When I Am 70, I Will Kill It
It’s 5:30am on a weekend morning. I woke up inspired to write and now I’m sitting on my favorite chair with two kitties perched on the window next to me watching the early morning rabbits eating my neighbors flowers.
The house is quiet, the sun is rising slowly. The only sounds are the percolating coffee machine and the birds. Alas, spring is here.
Life is full of so much beauty, pleasure, inspiration.
Yet it seems like often we are determined to make our lives hard. Difficult. Punishing.
I’ve been thinking about a student of mine. She approached me after class this week to ask a very insightful question about a particular pose that we practiced. I taught her what I knew about the “proper” form and function of the pose. She hungrily took in all the information. We practiced the pose, and tired ourselves out trying different methods. At the end of the tutorial, she stood up and said “I can’t believe I have been doing that wrong this whole time.”
I laughed and told her that I have been doing things “wrong” in yoga for over 30 years and that’s the best part. You are always learning. You never know it all. There is no destination, only practice. It wasn’t that she was doing it wrong, it was that she just learned how to make it easier on her body .
For a good few minutes, she continued to lash out at herself at her failure of doing the pose “right.” Statements like “how could I have been so wrong? Why was I not able to pick this up on my own? I am not good at this yoga thing. I’m not strong enough for that. I am so out of shape. I can’t believe I let myself go over the winter months. I drank too many margaritas when I was on vacation.“
Oh, sister, I get it.
I get the punishing feeling. The disappointment in not feeling good enough. I get the criticism. I get the judgement. I get the disappointment of feeling like you’re not doing something “right.”
This woman. Beautiful and unique, strong and clearly a warrior. She killed a rather challenging yoga class. She showed up and moved her body and felt her breath and glowed as she moved through the postures and transitions. She showed up.
Then she beat herself up for not doing it “right.”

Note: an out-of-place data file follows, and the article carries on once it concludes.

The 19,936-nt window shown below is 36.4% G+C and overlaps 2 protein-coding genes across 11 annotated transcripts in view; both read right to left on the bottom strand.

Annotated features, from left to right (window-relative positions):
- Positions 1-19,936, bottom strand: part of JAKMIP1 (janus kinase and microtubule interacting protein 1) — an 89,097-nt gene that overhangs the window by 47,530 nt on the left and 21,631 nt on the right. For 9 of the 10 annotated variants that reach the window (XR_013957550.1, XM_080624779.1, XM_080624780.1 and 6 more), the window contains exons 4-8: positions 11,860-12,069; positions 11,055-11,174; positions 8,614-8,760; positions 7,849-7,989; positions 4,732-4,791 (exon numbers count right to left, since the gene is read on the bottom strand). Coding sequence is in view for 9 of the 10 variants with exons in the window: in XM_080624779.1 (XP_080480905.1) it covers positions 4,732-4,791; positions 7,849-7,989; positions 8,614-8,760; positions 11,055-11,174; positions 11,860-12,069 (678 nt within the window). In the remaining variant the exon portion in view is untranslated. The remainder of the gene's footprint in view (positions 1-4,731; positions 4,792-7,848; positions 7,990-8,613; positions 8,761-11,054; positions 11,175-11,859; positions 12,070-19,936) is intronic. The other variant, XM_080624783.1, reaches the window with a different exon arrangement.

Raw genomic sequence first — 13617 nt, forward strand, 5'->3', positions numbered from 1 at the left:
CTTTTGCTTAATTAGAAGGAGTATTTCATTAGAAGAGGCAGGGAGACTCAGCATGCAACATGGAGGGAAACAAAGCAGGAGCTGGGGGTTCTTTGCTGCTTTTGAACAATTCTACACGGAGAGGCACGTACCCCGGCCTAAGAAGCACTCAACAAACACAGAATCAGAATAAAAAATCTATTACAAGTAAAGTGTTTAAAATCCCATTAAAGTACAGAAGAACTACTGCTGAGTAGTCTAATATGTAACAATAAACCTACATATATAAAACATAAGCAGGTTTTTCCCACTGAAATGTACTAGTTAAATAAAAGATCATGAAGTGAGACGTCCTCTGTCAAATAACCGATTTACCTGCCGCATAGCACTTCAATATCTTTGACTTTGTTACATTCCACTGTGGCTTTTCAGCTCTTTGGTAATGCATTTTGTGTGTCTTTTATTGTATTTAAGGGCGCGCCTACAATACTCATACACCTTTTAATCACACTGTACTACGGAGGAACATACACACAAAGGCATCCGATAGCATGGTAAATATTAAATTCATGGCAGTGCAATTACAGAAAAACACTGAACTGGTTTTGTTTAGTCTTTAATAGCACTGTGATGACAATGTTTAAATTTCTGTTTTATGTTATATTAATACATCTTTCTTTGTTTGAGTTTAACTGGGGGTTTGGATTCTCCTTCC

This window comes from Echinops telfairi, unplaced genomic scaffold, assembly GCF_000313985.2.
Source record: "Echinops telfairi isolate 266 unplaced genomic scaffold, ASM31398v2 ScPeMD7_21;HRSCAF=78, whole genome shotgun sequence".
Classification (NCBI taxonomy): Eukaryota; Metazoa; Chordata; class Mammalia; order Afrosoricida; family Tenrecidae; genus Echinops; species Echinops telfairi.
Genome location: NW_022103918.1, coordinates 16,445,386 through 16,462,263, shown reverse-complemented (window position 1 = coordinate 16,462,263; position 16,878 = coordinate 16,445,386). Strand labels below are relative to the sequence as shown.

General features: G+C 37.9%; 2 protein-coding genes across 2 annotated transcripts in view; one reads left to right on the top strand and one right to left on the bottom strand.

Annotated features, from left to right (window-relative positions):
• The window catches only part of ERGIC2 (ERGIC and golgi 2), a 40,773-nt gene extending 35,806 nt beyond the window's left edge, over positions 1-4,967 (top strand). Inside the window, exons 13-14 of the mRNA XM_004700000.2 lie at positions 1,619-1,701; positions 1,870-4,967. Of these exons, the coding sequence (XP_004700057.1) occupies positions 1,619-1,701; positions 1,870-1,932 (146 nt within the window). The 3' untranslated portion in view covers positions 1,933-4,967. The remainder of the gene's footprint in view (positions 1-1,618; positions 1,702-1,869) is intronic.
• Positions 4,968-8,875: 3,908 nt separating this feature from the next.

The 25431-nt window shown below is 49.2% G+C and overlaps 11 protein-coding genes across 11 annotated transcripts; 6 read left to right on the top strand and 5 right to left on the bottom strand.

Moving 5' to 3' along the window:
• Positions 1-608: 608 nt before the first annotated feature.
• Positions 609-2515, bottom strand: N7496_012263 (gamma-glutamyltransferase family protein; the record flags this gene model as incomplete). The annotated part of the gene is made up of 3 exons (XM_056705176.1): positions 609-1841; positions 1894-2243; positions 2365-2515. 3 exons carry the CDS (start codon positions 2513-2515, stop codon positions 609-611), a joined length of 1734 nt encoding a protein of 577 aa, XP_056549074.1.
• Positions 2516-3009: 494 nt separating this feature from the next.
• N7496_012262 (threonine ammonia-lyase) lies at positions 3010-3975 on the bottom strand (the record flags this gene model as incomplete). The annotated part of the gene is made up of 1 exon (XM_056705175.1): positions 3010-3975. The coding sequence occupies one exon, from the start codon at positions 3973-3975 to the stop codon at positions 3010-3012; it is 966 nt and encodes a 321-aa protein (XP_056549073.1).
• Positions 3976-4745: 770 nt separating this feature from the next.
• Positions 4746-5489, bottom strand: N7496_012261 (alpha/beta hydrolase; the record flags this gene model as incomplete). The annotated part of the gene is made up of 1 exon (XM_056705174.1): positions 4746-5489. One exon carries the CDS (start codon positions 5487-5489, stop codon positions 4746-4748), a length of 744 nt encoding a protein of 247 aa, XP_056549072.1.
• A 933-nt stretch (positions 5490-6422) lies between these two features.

Oh my loves, why do we do this?
Why do we believe that the things we do for ourselves have to be punishing?
Why do we believe that we have to know everything already? That we are unable to learn, fail, even flail at things we are learning?
It’s all a story we tell ourselves. The Perfection Myth. Somewhere along the line we learned that we were already supposed to know everything. We are not allowed to make mistakes or try different approaches. We aren’t supposed to be vulnerable and needy and curious. We hold ourselves to a ridiculous and insane standard that no one can ever achieve.
I want to live in a world where we step out of our own judgement, our own limitations and try new things.
I want to live in a world where we fail spectacularly, fall down, get dirty and then rise again stronger and more in love with ourselves.
I’m learning that this is a choice that we each can make. We can each decide that we are going to approach our lives like adventurers. We can let go of the need to get things perfect and enjoy ourselves, our bodies, our life challenges. We can show up for ourselves. We can be kind and gentle and loving towards our own selves.
We can learn to “practice” life.
My beautiful, courageous student is 70-years-old.
When I looked at her my main thought was this: dear sweet universe, may I live to be 70-years-old and as badass as this woman. Let me have the courage to take a yoga class with people who are 50 years younger than me and wearing much tighter (and fewer) clothes. Let me have the courage to ask the teacher for guidance, and to figure out how to make my practice feel better in my body.
Let me celebrate my adventures.
Let me speak kindly of myself and be gentle when I try new things.
Let me laugh at my failures and cry when I do things that surpass my wildest imagination.
Can we to ourselves like we would talk to our best friend? (Oh honey, you are doing so great. You are just killing it! I am so proud of you!)
When you step out and live your life and feel the courage rushing through your veins, take a moment and recognize the amazing badass rockstar you are.
And then believe it.
(Photo: Credit to Robert Sturman, the best photographer in the world who someday will take my picture if the sun shines on me. Goddess is Tao Porchon-Lynch, who you can read more about here. She is my inspiration.)